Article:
Wt  4.10.4
Installation: Windows
Wt Installation

Wt Installation instructions for Windows

This page lists the instructions for building and installing Wt on Windows. It is organized in 3 sections:
  • Requirements
  • Building and installing the library
  • Trying the examples (or your own Wt application)


Wt for Windows uses the built-in web server connector or the ISAPI connector. The fastcgi connector is not supported. The built-in web server is more convenient during development and is easier to setup than the ISAPI connector. It is also designed for production environments, where it is often used in combination with a reverse proxy server. To use the built-in server, you have to link your projects against libwt and libwthttp. To use the ISAPI connector, you have to link to libwtisapi instead of libwthttp.

The prebuilt binaries for Visual Studio include all necessary and optional dependencies, and enable all features of Wt and can be downloaded from the releases page on GitHub.


  • Microsoft Visual Studio 2015 or newer. Wt and its dependencies also build on the Community Edition, which is free (as in beer) to use.
  • CMake cross-platform build system (www.cmake.org): cmake-3.1.x or higher
  • Boost 1.46.1 (or later; a recent version is recommended)

Additional and optional requirements for some of the examples

  • For HTTPS support: OpenSSL, version 0.9.8d or newer.
  • To compress traffic: zlib
  • PostgreSQL, MySQL, Firebird client libraries for Dbo database backends
  • Haru Free PDF Library, which is used to provide support for rendering PDF (WPdfImage, WPdfRenderer).

We strongly recommend to use libraries which are all built using the same compiler and the same runtime configuration (/MT, /MD, /MTd or /MDd) to avoid incompatibilities with the C runtime libraries. Mixing CRTs is NOT recommended, the zlib DLL FAQ clearly explains why and what you should do about it (in short: use prebuilt libraries for the exact same compiler as you use, and if those are not available, rebuild the dependency libraries from the sources).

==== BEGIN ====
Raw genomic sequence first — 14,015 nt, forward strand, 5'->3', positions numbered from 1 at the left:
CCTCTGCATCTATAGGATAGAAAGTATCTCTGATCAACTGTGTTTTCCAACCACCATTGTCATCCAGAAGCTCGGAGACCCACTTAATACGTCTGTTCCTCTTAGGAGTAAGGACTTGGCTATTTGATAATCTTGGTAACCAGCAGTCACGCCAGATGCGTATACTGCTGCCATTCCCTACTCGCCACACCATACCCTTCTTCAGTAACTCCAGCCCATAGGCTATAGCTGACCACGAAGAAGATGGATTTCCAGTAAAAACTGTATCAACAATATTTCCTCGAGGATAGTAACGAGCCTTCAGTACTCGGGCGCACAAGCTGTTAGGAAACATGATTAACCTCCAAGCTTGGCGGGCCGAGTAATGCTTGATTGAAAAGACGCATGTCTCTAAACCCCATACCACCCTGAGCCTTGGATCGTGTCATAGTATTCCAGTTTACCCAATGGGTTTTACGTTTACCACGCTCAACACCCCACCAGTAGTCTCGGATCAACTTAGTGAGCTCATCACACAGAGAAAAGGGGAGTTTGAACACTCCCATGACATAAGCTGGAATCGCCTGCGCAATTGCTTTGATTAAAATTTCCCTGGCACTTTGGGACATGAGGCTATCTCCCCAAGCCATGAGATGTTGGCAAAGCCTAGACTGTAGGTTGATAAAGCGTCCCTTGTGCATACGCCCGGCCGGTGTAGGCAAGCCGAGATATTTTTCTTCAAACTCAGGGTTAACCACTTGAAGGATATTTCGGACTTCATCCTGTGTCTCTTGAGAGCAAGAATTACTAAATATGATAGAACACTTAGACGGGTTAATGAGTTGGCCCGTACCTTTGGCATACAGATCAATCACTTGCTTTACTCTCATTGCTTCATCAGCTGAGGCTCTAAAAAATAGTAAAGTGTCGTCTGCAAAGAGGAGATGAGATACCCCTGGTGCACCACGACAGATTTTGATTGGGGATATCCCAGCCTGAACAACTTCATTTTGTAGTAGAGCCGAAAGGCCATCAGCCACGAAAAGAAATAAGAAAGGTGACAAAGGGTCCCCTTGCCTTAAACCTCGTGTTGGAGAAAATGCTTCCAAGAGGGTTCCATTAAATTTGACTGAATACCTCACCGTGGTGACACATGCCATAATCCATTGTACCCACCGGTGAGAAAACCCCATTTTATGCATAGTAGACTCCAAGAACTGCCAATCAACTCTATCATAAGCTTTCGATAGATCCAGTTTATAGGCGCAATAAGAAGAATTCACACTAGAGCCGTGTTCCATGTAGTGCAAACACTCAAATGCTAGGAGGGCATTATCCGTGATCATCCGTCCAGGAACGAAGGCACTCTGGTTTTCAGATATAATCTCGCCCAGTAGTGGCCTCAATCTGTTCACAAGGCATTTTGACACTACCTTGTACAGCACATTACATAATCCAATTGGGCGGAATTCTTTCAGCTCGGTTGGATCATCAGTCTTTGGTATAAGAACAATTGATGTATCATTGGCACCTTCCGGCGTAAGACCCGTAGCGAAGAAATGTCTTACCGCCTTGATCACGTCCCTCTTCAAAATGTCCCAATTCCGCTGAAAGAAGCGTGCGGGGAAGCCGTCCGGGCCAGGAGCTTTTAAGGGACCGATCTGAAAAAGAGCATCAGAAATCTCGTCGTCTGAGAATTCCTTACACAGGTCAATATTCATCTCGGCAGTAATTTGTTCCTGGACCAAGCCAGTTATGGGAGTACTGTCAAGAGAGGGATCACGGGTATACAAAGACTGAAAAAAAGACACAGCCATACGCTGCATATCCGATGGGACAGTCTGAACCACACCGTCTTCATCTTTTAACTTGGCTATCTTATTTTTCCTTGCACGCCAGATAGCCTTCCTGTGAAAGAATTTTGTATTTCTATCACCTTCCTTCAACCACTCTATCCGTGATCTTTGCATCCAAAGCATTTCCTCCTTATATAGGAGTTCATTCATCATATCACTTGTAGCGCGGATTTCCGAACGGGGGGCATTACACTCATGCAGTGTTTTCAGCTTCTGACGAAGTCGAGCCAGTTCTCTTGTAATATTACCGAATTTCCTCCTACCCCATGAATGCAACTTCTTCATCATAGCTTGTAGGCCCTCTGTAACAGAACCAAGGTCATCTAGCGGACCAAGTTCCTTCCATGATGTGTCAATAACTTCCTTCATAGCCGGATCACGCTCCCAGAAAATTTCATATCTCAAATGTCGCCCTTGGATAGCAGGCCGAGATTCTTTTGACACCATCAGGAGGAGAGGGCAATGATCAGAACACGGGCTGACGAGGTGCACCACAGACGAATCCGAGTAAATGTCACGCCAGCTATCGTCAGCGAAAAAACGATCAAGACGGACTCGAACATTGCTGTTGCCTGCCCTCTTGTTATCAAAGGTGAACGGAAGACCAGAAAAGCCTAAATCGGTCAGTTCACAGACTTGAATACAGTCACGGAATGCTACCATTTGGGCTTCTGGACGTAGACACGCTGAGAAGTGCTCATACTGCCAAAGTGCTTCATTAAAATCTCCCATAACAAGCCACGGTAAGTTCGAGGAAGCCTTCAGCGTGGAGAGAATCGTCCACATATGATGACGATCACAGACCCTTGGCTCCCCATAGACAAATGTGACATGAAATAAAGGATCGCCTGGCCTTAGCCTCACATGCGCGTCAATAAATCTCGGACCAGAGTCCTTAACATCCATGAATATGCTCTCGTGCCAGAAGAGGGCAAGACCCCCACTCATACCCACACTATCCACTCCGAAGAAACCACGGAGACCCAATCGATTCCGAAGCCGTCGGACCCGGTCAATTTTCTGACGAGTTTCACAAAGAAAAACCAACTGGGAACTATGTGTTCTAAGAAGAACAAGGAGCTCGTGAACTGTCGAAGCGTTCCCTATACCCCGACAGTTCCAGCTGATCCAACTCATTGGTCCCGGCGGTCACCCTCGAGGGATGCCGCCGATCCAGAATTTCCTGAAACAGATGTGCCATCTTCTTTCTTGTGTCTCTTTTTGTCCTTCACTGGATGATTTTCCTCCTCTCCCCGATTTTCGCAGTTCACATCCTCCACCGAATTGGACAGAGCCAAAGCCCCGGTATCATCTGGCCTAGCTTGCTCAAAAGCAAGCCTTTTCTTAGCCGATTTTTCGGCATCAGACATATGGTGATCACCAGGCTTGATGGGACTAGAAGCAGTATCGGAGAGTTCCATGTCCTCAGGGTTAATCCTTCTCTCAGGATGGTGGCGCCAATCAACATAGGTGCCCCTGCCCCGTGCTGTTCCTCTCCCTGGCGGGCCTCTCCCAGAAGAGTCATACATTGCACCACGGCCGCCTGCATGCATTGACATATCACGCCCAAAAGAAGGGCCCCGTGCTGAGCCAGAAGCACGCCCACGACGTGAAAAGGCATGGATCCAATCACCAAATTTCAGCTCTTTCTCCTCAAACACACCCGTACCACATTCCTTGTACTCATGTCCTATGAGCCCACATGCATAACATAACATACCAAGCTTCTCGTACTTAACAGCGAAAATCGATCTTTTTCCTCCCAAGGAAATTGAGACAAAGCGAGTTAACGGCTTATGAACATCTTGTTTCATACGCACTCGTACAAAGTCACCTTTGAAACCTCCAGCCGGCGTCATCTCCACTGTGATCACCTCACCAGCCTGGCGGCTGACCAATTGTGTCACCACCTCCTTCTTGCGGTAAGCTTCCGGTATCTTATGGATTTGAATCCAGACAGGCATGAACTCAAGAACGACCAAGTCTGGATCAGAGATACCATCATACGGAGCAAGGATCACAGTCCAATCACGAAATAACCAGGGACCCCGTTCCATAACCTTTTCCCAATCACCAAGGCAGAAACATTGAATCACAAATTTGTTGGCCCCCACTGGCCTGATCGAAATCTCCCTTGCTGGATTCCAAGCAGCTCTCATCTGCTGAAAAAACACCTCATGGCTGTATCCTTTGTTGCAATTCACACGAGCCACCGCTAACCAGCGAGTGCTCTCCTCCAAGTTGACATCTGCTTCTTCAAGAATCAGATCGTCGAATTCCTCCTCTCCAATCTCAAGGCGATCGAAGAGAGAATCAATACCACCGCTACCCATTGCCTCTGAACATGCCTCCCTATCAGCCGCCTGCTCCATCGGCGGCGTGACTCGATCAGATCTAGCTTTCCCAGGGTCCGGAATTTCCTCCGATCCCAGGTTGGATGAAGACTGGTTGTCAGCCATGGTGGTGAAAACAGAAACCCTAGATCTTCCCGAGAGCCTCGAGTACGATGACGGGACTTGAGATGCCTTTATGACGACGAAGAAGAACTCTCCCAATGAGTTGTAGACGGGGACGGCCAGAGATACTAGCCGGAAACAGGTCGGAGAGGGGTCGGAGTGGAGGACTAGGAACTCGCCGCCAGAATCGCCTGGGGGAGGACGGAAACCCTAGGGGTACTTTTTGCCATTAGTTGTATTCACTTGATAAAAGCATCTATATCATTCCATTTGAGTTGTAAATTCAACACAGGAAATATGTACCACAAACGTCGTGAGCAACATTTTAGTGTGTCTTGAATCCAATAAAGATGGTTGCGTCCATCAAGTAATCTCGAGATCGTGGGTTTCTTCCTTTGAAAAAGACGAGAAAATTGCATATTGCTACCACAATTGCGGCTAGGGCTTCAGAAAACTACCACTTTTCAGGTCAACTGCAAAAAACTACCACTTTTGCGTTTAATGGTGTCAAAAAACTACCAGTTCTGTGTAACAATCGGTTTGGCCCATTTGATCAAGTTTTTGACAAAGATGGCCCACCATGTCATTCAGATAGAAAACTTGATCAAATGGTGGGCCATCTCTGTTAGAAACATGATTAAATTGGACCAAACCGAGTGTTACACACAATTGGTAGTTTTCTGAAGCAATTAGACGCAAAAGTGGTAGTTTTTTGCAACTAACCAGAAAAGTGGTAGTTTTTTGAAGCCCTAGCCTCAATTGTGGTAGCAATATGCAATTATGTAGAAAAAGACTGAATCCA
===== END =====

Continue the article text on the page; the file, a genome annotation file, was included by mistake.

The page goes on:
Step by step instructions to build and install the Wt library

Up to date instructions are located on the Wt wiki page: Installing Wt on MS Windows

Instructions on how to use the ISAPI connector for deployment under IIS are also available on the wiki page: ISAPI on Microsoft IIS

Trying the examples (or your own Wt application) using wthttpd

1. Run the example in the MSVC IDE

Right-click on the example project you want to run, and select 'Properties'. In Configuration Properties->Debugging, set the Command Arguments to
--http-address= --http-port=8080 --deploy-path=/hello --docroot=.

This will start a httpd server listening on all local interfaces, on port 8080, and you may browse the example at

Examples that need extra files to run should be executed from their source directory in order to find their dependency files (icons, css files, etc. Watch for 404 errors in Wt's output). To do so, set the 'Working directory' for the example to wt-x.y.z/examples/ExampleName. Some examples (e.g. the wt home page) need the 'resources' directory to work correctly. Copy the wt-2.x.x/resources to the example's source directory to solve this problem. Other examples (such as the Charts example) may require the installation of ExtJs. See the Wt reference manual for more information on how to obtain and install ExtJs.

These are all the command-line options that are available (run the examples with --help to see the most recent list of available options):

General options:
  -h [ --help ]                         produce help message
  -t [ --threads ] arg (=-1)            number of threads (-1 indicates that
                                        num_threads from wt_config.xml is to be
                                        used, which defaults to 10)
  --servername arg (=diffie)            servername (IP address or DNS name)
  --docroot arg                         document root for static files,
                                        optionally followed by a
                                        comma-separated list of paths with
                                        static files (even if they are within a
                                        deployment path), after a ';'

                                        e.g. --docroot=".;/favicon.ico,/resourc

  --approot arg                         application root for private support
                                        files; if unspecified, the value of the
                                        environment variable $WT_APP_ROOT is
                                        used, or else the current working
  --errroot arg                         root for error pages